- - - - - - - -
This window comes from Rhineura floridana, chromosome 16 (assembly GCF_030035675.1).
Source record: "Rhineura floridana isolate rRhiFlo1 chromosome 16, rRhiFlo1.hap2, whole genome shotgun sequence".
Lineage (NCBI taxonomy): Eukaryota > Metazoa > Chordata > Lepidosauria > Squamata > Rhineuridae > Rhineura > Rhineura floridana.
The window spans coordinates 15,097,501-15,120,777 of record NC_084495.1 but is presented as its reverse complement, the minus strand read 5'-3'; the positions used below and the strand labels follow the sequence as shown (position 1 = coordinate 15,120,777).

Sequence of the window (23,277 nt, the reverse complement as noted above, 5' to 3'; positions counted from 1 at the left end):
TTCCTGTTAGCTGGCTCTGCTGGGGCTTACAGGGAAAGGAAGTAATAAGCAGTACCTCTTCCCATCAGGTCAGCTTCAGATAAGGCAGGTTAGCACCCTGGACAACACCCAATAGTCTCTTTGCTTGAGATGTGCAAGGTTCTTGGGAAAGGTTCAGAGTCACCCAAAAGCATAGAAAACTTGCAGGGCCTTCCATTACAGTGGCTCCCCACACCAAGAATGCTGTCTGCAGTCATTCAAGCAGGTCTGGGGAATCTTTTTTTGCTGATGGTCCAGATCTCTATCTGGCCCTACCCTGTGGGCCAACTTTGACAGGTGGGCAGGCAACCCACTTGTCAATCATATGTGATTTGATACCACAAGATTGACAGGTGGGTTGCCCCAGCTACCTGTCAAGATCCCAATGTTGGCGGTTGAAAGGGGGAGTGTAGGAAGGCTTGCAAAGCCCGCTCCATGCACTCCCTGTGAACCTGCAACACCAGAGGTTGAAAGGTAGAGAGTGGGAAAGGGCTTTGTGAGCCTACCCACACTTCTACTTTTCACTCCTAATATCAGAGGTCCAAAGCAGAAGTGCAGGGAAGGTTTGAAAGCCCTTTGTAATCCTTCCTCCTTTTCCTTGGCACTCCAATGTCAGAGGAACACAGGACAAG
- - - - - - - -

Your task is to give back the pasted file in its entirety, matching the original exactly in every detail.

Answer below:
This window comes from Rhineura floridana, chromosome 16 (assembly GCF_030035675.1).
Source record: "Rhineura floridana isolate rRhiFlo1 chromosome 16, rRhiFlo1.hap2, whole genome shotgun sequence".
Lineage (NCBI taxonomy): Eukaryota > Metazoa > Chordata > Lepidosauria > Squamata > Rhineuridae > Rhineura > Rhineura floridana.
The window spans coordinates 15,097,501-15,120,777 of record NC_084495.1 but is presented as its reverse complement, the minus strand read 5'-3'; the positions used below and the strand labels follow the sequence as shown (position 1 = coordinate 15,120,777).

Sequence of the window (23,277 nt, the reverse complement as noted above, 5' to 3'; positions counted from 1 at the left end):
TTCCTGTTAGCTGGCTCTGCTGGGGCTTACAGGGAAAGGAAGTAATAAGCAGTACCTCTTCCCATCAGGTCAGCTTCAGATAAGGCAGGTTAGCACCCTGGACAACACCCAATAGTCTCTTTGCTTGAGATGTGCAAGGTTCTTGGGAAAGGTTCAGAGTCACCCAAAAGCATAGAAAACTTGCAGGGCCTTCCATTACAGTGGCTCCCCACACCAAGAATGCTGTCTGCAGTCATTCAAGCAGGTCTGGGGAATCTTTTTTTGCTGATGGTCCAGATCTCTATCTGGCCCTACCCTGTGGGCCAACTTTGACAGGTGGGCAGGCAACCCACTTGTCAATCATATGTGATTTGATACCACAAGATTGACAGGTGGGTTGCCCCAGCTACCTGTCAAGATCCCAATGTTGGCGGTTGAAAGGGGGAGTGTAGGAAGGCTTGCAAAGCCCGCTCCATGCACTCCCTGTGAACCTGCAACACCAGAGGTTGAAAGGTAGAGAGTGGGAAAGGGCTTTGTGAGCCTACCCACACTTCTACTTTTCACTCCTAATATCAGAGGTCCAAAGCAGAAGTGCAGGGAAGGTTTGAAAGCCCTTTGTAATCCTTCCTCCTTTTCCTTGGCACTCCAATGTCAGAGGAACACAGGACAAG